My phone. I have an old Blackberry and I don’t even have a data plan. Our workspace and everything is all online based. It’s called Project Space. Meetings and everything get sent through e-mail so I need to upgrade my phone and get full data. I need my lap-top so go and access my e-mail.
L: Technology has definitely opened the doors for up-and-coming businesses to promote themselves. Twitter, Tumblr, websites, etc. all help to get your business out there.
S: Everything starting up now is about social networking. For us, it’s just a matter of harnessing that and using it to our advantage.
As you progress with the hand-made products, you’ll face the compromise between quality and cost. How do see yourselves balancing between the two?
S: We always thing about that. If I put my name behind something, I want to make sure that I’m giving the best quality for the price that I’m charging. I don’t want to sell someone something and have them come back to me and say “you’re product is garbage.” I want people to look at my product and say “it’s well designed. It looks nice and fits nice.” We want them to come back and keep buying from us.
Behind every successful brand, there’s that character that the brand owners encompass and create. What are you individual backgrounds and skill sets that you have to offer for the brand?
S: I’m multicultural. I look Asian but I’m actually Guyanese. I have six different races behind me. I’m black, white, native, East Indian, Chinese and Portuguese. I think that will always play a factor in my life. Not only in design, but everything I do. That will obviously play a factor in our diversity, image and message.
L: Same with me. I grew up in Peru and I’ve been living in Canada for just over eight years now. I grew up in the surfing culture. I grew up five minutes from the beach and used to surf every day. I was involved in skateboarding and a bunch of other extreme sports. I skateboarded for years and years until I hurt myself and I couldn’t skate anymore. I started listening to hip-hop. I caught it right away and fell in love with the music. I just have a blend of a bunch of different lifestyles and that something we bring to the table. What I like about it is the diversity in what we do. It’s not like we just selected a target market. We’re just trying to relate with people from different cultures and different lifestyles that recognize real work done by real people.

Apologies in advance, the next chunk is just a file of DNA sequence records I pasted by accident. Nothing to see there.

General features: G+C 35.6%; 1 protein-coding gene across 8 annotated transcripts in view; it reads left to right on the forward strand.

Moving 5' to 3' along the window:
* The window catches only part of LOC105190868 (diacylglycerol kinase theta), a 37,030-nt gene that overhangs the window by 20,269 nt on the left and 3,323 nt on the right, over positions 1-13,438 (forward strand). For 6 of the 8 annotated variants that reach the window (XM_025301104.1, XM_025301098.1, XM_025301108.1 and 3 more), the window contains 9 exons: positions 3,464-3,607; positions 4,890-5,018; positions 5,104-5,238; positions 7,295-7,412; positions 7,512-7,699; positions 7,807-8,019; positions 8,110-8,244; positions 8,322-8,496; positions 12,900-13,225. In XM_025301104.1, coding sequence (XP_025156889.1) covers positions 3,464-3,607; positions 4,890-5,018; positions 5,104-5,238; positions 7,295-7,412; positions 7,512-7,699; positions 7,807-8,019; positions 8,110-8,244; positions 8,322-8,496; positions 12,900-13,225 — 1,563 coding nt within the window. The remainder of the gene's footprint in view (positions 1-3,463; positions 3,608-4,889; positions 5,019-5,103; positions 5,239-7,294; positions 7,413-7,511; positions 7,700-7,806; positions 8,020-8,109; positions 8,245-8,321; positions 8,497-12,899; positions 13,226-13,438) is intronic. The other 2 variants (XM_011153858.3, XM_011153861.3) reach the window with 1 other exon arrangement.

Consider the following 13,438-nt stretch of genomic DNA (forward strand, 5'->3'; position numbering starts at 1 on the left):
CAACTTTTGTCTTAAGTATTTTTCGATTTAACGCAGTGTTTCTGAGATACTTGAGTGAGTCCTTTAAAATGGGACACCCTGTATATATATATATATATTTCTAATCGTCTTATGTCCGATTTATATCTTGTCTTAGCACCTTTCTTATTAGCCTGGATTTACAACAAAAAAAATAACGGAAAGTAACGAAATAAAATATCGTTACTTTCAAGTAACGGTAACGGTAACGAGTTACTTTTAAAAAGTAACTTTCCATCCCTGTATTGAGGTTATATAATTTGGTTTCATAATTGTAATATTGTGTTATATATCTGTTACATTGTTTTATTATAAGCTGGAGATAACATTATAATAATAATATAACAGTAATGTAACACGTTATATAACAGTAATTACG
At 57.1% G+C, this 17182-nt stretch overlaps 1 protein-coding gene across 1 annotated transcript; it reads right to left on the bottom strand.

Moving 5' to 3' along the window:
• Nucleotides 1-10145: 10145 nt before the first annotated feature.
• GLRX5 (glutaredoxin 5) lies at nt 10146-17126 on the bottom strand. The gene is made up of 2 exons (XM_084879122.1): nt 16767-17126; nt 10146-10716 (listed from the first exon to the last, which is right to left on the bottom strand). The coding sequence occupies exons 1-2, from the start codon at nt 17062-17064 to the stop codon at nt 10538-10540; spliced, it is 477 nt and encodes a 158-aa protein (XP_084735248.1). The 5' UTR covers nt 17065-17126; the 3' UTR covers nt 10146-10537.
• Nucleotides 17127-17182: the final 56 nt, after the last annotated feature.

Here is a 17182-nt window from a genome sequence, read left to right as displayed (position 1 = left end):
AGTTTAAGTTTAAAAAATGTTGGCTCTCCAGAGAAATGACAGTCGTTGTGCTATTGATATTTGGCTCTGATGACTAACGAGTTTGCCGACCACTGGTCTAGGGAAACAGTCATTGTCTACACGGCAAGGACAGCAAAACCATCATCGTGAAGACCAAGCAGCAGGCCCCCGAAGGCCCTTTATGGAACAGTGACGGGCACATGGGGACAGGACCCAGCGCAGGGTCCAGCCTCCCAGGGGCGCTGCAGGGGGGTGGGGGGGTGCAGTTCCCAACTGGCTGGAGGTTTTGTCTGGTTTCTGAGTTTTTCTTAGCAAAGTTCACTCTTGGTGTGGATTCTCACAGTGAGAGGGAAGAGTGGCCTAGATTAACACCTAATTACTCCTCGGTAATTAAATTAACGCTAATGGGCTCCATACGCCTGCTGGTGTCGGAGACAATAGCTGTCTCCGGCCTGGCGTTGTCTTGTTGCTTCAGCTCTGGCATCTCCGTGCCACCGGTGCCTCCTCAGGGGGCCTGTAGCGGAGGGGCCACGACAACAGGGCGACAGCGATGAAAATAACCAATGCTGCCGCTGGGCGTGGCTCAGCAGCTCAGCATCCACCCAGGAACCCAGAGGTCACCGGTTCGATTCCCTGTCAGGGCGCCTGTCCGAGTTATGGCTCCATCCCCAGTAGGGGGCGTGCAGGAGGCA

What’s do you have in line as far as goals or projects in the coming year?
S: We’re definitely trying to put together a winter line. We have a new website design coming. Videos. The whole business media thing will come out very soon. For clothing accessories, we’ll have a whole new roster for the fall/winter.
L: We’ve worked with a few local arists [musicians] but our short term goal is to just solidify the brand. Once we’re ready to blow it up, we’ll move it to Montreal, Vancouver, Cali, New York.
S: Everywhere! Nothing’s going to stop us but you have to build that base before you can just jump off it.
What is HYPE?
S: HYPE is what drives you.
L: HYPE is what motivates me. I’m HYPE’d about the work I do.